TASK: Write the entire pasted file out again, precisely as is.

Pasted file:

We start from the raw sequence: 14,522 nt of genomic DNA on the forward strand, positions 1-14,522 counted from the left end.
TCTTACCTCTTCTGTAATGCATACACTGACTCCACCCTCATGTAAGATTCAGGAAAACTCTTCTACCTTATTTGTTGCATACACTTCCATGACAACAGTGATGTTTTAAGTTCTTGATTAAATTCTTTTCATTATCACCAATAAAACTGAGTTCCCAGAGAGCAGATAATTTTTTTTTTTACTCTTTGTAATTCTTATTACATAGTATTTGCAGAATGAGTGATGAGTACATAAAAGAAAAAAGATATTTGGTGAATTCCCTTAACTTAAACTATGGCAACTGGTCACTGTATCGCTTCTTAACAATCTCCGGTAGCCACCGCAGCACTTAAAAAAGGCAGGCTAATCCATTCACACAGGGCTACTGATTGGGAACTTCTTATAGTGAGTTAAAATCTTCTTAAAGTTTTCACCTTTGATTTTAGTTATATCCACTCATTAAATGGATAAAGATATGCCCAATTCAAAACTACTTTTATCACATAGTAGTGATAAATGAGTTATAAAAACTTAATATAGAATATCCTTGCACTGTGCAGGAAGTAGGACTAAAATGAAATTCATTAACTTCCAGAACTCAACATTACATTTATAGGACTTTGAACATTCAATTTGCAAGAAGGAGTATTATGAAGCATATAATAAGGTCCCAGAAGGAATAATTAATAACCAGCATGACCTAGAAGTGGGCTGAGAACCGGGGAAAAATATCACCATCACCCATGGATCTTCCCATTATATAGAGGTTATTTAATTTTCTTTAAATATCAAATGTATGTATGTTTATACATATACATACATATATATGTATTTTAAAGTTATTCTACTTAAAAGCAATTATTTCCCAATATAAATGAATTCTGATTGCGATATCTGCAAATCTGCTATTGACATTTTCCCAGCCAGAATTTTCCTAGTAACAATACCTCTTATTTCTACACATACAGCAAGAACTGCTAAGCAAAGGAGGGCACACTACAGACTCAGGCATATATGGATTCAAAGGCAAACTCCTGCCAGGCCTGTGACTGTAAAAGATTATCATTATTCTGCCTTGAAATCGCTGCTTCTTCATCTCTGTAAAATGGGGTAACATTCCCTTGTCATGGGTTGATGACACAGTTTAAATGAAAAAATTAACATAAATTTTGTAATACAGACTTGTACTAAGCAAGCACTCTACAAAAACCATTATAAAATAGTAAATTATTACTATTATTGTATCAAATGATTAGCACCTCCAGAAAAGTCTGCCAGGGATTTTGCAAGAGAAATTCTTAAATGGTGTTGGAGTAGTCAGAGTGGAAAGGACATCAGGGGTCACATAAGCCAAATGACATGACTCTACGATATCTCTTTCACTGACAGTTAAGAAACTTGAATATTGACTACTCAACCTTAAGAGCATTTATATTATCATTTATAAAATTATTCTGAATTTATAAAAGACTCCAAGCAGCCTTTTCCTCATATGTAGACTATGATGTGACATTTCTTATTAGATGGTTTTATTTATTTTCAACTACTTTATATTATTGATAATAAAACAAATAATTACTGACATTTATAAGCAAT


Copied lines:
We start from the raw sequence: 14,522 nt of genomic DNA on the forward strand, positions 1-14,522 counted from the left end.
TCTTACCTCTTCTGTAATGCATACACTGACTCCACCCTCATGTAAGATTCAGGAAAACTCTTCTACCTTATTTGTTGCATACACTTCCATGACAACAGTGATGTTTTAAGTTCTTGATTAAATTCTTTTCATTATCACCAATAAAACTGAGTTCCCAGAGAGCAGATAATTTTTTTTTTTACTCTTTGTAATTCTTATTACATAGTATTTGCAGAATGAGTGATGAGTACATAAAAGAAAAAAGATATTTGGTGAATTCCCTTAACTTAAACTATGGCAACTGGTCACTGTATCGCTTCTTAACAATCTCCGGTAGCCACCGCAGCACTTAAAAAAGGCAGGCTAATCCATTCACACAGGGCTACTGATTGGGAACTTCTTATAGTGAGTTAAAATCTTCTTAAAGTTTTCACCTTTGATTTTAGTTATATCCACTCATTAAATGGATAAAGATATGCCCAATTCAAAACTACTTTTATCACATAGTAGTGATAAATGAGTTATAAAAACTTAATATAGAATATCCTTGCACTGTGCAGGAAGTAGGACTAAAATGAAATTCATTAACTTCCAGAACTCAACATTACATTTATAGGACTTTGAACATTCAATTTGCAAGAAGGAGTATTATGAAGCATATAATAAGGTCCCAGAAGGAATAATTAATAACCAGCATGACCTAGAAGTGGGCTGAGAACCGGGGAAAAATATCACCATCACCCATGGATCTTCCCATTATATAGAGGTTATTTAATTTTCTTTAAATATCAAATGTATGTATGTTTATACATATACATACATATATATGTATTTTAAAGTTATTCTACTTAAAAGCAATTATTTCCCAATATAAATGAATTCTGATTGCGATATCTGCAAATCTGCTATTGACATTTTCCCAGCCAGAATTTTCCTAGTAACAATACCTCTTATTTCTACACATACAGCAAGAACTGCTAAGCAAAGGAGGGCACACTACAGACTCAGGCATATATGGATTCAAAGGCAAACTCCTGCCAGGCCTGTGACTGTAAAAGATTATCATTATTCTGCCTTGAAATCGCTGCTTCTTCATCTCTGTAAAATGGGGTAACATTCCCTTGTCATGGGTTGATGACACAGTTTAAATGAAAAAATTAACATAAATTTTGTAATACAGACTTGTACTAAGCAAGCACTCTACAAAAACCATTATAAAATAGTAAATTATTACTATTATTGTATCAAATGATTAGCACCTCCAGAAAAGTCTGCCAGGGATTTTGCAAGAGAAATTCTTAAATGGTGTTGGAGTAGTCAGAGTGGAAAGGACATCAGGGGTCACATAAGCCAAATGACATGACTCTACGATATCTCTTTCACTGACAGTTAAGAAACTTGAATATTGACTACTCAACCTTAAGAGCATTTATATTATCATTTATAAAATTATTCTGAATTTATAAAAGACTCCAAGCAGCCTTTTCCTCATATGTAGACTATGATGTGACATTTCTTATTAGATGGTTTTATTTATTTTCAACTACTTTATATTATTGATAATAAAACAAATAATTACTGACATTTATAAGCAAT